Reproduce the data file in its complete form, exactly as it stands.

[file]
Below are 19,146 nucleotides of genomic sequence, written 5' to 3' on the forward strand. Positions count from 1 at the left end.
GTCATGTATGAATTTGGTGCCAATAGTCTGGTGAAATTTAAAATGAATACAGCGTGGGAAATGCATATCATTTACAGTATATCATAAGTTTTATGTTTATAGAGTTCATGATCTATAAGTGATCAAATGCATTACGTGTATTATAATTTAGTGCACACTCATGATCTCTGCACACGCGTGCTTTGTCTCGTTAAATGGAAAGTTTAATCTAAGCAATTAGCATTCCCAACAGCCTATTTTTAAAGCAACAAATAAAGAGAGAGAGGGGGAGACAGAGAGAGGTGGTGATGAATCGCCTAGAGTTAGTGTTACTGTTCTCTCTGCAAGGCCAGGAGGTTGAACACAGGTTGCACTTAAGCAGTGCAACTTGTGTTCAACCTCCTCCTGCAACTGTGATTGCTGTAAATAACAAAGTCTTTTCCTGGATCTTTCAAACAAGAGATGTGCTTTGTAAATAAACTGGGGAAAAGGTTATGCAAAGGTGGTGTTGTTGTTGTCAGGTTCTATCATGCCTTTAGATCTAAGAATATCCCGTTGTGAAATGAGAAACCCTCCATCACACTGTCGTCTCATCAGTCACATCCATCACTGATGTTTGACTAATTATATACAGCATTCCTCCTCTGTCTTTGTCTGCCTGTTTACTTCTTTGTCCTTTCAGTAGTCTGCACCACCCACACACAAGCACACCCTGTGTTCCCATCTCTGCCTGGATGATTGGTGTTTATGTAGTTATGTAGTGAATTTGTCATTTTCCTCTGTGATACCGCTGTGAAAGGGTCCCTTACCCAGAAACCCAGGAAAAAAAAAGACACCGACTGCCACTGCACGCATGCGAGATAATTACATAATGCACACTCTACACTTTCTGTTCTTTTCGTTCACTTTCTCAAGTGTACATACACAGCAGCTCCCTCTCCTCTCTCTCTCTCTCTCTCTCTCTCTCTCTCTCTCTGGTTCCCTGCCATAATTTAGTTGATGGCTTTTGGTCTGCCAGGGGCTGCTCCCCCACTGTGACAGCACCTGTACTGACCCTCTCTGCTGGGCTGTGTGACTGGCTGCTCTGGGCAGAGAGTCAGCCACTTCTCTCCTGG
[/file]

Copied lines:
Below are 19,146 nucleotides of genomic sequence, written 5' to 3' on the forward strand. Positions count from 1 at the left end.
GTCATGTATGAATTTGGTGCCAATAGTCTGGTGAAATTTAAAATGAATACAGCGTGGGAAATGCATATCATTTACAGTATATCATAAGTTTTATGTTTATAGAGTTCATGATCTATAAGTGATCAAATGCATTACGTGTATTATAATTTAGTGCACACTCATGATCTCTGCACACGCGTGCTTTGTCTCGTTAAATGGAAAGTTTAATCTAAGCAATTAGCATTCCCAACAGCCTATTTTTAAAGCAACAAATAAAGAGAGAGAGGGGGAGACAGAGAGAGGTGGTGATGAATCGCCTAGAGTTAGTGTTACTGTTCTCTCTGCAAGGCCAGGAGGTTGAACACAGGTTGCACTTAAGCAGTGCAACTTGTGTTCAACCTCCTCCTGCAACTGTGATTGCTGTAAATAACAAAGTCTTTTCCTGGATCTTTCAAACAAGAGATGTGCTTTGTAAATAAACTGGGGAAAAGGTTATGCAAAGGTGGTGTTGTTGTTGTCAGGTTCTATCATGCCTTTAGATCTAAGAATATCCCGTTGTGAAATGAGAAACCCTCCATCACACTGTCGTCTCATCAGTCACATCCATCACTGATGTTTGACTAATTATATACAGCATTCCTCCTCTGTCTTTGTCTGCCTGTTTACTTCTTTGTCCTTTCAGTAGTCTGCACCACCCACACACAAGCACACCCTGTGTTCCCATCTCTGCCTGGATGATTGGTGTTTATGTAGTTATGTAGTGAATTTGTCATTTTCCTCTGTGATACCGCTGTGAAAGGGTCCCTTACCCAGAAACCCAGGAAAAAAAAAGACACCGACTGCCACTGCACGCATGCGAGATAATTACATAATGCACACTCTACACTTTCTGTTCTTTTCGTTCACTTTCTCAAGTGTACATACACAGCAGCTCCCTCTCCTCTCTCTCTCTCTCTCTCTCTCTCTCTCTCTCTCTGGTTCCCTGCCATAATTTAGTTGATGGCTTTTGGTCTGCCAGGGGCTGCTCCCCCACTGTGACAGCACCTGTACTGACCCTCTCTGCTGGGCTGTGTGACTGGCTGCTCTGGGCAGAGAGTCAGCCACTTCTCTCCTGG